Growth takeoffs in developing economies have rebounded in the past two decades. Although recent takeoffs have lasted longer than takeoffs before the 1990s, a key question is whether they could unravel like some did in the past. This paper finds that recent takeoffs are associated with stronger economic conditions, such as lower post-takeoff debt and inflation levels; more competitive real exchange rates; and better structural reforms and institutions. The chances of starting a takeoff in the 2000s was triple that before the 1990s, with domestic conditions accounting for most of the increase. The findings suggest that if today’s dynamic developing economies sustain their improved policies; they are more likely to stay on course compared to many of their predecessors.
International Monetary Fund. Research Dept.
This paper provides a brief overview of the latest research on the ability of forecasters to predict recessions. The paper highlights that few recessions have been forecast before their onset. Forecasters tend to be excessively cautious and do not revise their forecasts promptly and sufficiently to reflect incoming news. Nor do they fully take into account interdependence among economies. This paper also focuses on robust growth determinants highlighting that a fundamental problem confronting researchers is the lack of an explicit theory identifying the determinants of growth.
International Monetary Fund. Independent Evaluation Office

Abstract

This evaluation examines factors influencing the effectiveness of the IMF structural conditionality in bringing about structural reform. It assesses the impact of the streamlining initiative launched in 2000 and of the 2002 Conditionality Guidelines. These guidelines aimed at reducing the volume and scope of structural conditionality by requiring “parsimony” in the use of conditions and stipulated that conditions must be “critical” to the achievement of the program goals. The evaluation finds that during the period 1995–2004, there was extensive use of structural conditionality in IMF-supported programs, with an average of 17 conditions per program/year.

International Monetary Fund. Independent Evaluation Office

Abstract

Alors que le débat sur le rôle joué par le FMI auprès des pays à faible revenu se poursuit, le Bureau indépendant d’évaluation (BIE) a entrepris d’examiner les modalités et l’efficacité de l’aide que l’institution apporte à l’Afrique subsaharienne. Ce rapport s'intéresse plus particulièrement aux politiques conduites et aux pratiques suivies par le FMI dans les opérations appuyées par la facilité pour la réduction de la pauvreté et pour la croissance (FRPC), principal canal du travail opérationnel de l’institution dans les pays à faible revenu entre 1999 et 2005. Le rapport formule également des recommandations pour accroître la cohérence — tant réelle que perçue — des politiques et activités de l’institution liées à l’aide à l’Afrique subsaharienne.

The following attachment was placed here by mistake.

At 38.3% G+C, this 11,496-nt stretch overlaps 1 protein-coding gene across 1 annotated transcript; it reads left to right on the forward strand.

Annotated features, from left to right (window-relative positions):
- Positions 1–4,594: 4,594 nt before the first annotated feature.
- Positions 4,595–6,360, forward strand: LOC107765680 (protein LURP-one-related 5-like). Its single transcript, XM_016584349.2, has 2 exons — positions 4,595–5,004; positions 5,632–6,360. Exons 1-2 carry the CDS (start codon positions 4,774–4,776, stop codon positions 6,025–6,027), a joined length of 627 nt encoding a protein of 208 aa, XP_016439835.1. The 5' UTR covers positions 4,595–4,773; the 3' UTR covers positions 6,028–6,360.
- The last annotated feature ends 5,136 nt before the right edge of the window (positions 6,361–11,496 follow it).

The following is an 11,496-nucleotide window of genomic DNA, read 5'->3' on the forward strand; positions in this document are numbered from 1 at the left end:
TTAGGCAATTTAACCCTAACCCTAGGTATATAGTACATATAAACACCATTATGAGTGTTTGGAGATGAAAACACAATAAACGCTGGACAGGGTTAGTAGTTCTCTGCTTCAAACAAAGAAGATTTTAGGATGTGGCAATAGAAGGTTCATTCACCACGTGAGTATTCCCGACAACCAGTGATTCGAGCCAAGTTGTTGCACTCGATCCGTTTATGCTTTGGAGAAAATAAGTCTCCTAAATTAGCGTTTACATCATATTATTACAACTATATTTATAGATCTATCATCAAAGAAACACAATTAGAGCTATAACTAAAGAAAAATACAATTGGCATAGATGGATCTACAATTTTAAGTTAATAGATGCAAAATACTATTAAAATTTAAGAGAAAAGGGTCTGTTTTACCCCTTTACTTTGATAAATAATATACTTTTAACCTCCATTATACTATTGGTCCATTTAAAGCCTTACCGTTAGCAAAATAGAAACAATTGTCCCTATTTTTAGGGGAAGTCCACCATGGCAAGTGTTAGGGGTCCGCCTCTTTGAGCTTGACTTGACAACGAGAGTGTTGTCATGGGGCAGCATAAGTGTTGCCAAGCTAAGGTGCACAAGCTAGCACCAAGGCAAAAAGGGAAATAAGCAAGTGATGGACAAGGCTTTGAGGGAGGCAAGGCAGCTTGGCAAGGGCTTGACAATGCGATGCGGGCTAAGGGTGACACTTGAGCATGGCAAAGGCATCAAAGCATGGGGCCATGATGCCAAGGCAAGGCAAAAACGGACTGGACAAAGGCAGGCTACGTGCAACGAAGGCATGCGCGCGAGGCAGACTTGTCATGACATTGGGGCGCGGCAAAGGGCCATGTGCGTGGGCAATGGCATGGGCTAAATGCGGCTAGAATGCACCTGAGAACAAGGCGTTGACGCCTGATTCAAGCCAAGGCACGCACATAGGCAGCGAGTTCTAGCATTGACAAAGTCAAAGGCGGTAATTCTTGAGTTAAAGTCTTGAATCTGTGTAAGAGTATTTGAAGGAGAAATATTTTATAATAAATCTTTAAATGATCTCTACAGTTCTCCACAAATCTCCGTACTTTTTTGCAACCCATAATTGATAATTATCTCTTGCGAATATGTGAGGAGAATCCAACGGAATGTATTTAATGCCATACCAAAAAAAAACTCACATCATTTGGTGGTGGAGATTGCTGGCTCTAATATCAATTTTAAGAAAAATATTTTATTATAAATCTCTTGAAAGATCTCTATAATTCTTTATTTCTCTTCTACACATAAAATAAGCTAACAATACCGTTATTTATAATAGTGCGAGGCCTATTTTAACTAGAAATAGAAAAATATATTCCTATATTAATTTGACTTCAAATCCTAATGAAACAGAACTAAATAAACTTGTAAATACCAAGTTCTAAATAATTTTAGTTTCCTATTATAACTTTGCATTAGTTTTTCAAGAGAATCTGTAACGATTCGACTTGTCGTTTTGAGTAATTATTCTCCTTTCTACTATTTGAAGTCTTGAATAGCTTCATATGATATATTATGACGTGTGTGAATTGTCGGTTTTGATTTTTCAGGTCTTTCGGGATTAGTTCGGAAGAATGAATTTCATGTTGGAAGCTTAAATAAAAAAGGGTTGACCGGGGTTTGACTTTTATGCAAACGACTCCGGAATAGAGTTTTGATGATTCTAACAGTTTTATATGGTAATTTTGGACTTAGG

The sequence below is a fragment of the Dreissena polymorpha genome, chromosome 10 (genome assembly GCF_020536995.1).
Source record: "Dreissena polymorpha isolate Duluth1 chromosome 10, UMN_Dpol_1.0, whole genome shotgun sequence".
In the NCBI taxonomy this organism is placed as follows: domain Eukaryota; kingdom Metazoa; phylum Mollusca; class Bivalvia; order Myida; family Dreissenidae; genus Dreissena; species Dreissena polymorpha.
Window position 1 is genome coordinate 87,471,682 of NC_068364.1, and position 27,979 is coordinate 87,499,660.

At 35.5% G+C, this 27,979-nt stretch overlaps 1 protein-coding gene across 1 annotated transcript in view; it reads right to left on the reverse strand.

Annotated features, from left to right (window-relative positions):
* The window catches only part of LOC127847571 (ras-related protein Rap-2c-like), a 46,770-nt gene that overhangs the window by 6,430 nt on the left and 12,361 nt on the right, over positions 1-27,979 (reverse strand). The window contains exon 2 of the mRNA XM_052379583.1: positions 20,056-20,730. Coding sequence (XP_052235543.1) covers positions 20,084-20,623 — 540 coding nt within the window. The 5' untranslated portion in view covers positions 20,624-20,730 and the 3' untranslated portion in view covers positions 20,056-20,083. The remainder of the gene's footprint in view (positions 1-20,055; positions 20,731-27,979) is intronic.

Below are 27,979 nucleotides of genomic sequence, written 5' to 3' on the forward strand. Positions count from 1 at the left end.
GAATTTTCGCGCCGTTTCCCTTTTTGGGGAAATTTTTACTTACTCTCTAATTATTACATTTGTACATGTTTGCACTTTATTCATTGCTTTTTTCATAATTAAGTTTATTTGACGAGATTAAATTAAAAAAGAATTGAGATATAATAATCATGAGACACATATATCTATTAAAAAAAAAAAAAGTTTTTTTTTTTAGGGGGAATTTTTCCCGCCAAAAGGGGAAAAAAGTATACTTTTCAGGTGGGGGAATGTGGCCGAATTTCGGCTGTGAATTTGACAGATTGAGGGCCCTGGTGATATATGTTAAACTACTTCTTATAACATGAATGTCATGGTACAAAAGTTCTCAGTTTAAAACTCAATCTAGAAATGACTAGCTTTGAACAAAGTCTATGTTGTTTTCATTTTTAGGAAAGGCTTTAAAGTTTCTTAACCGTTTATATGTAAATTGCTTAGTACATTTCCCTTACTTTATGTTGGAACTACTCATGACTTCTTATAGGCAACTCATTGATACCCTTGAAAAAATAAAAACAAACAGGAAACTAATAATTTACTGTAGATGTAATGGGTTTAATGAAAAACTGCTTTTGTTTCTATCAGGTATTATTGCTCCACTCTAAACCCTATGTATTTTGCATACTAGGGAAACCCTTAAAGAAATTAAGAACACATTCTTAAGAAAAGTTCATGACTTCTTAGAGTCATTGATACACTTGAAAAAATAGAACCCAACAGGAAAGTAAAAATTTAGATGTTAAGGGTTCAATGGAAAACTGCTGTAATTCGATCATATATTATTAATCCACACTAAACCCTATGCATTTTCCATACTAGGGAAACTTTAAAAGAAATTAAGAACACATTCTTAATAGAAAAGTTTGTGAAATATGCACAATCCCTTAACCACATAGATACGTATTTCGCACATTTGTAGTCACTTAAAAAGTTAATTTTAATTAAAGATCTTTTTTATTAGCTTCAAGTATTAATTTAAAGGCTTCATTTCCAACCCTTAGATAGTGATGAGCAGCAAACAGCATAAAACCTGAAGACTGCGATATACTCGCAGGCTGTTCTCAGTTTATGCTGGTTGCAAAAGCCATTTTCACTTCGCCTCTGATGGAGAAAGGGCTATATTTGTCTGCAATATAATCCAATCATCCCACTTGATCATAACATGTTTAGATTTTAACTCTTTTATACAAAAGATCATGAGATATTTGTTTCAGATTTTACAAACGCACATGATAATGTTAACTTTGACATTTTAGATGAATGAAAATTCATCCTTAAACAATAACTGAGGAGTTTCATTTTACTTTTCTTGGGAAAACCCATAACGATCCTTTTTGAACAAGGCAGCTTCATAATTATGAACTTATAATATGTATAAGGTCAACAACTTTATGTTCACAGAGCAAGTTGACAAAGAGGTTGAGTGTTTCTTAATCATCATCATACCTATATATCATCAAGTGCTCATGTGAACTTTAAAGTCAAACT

International Monetary Fund. Independent Evaluation Office

Abstract

This independent evaluation of the IMF’s role and performance in the determination and use of aid to low-income countries in sub-Saharan Africa is presented at a ground-level view. Country performance has improved in many sub-Saharan Africa countries over the period, and the report details the role of the IMF’s programs, as well as perceptions of that role. The report is an important contribution to following through on the IMF’s commitment to its Poverty Reduction Strategy and makes three main recommendations for improving the coherence—actual and perceived—of the IMF’s policies and actions relating to aid to sub-Saharan Africa going forward.

International Monetary Fund. Independent Evaluation Office

Abstract

This independent evaluation of the IMF’s role and performance in the determination and use of aid to low-income countries in sub-Saharan Africa is presented at a ground-level view. Country performance has improved in many sub-Saharan Africa countries over the period, and the report details the role of the IMF’s programs, as well as perceptions of that role. The report is an important contribution to following through on the IMF’s commitment to its Poverty Reduction Strategy and makes three main recommendations for improving the coherence—actual and perceived—of the IMF’s policies and actions relating to aid to sub-Saharan Africa going forward.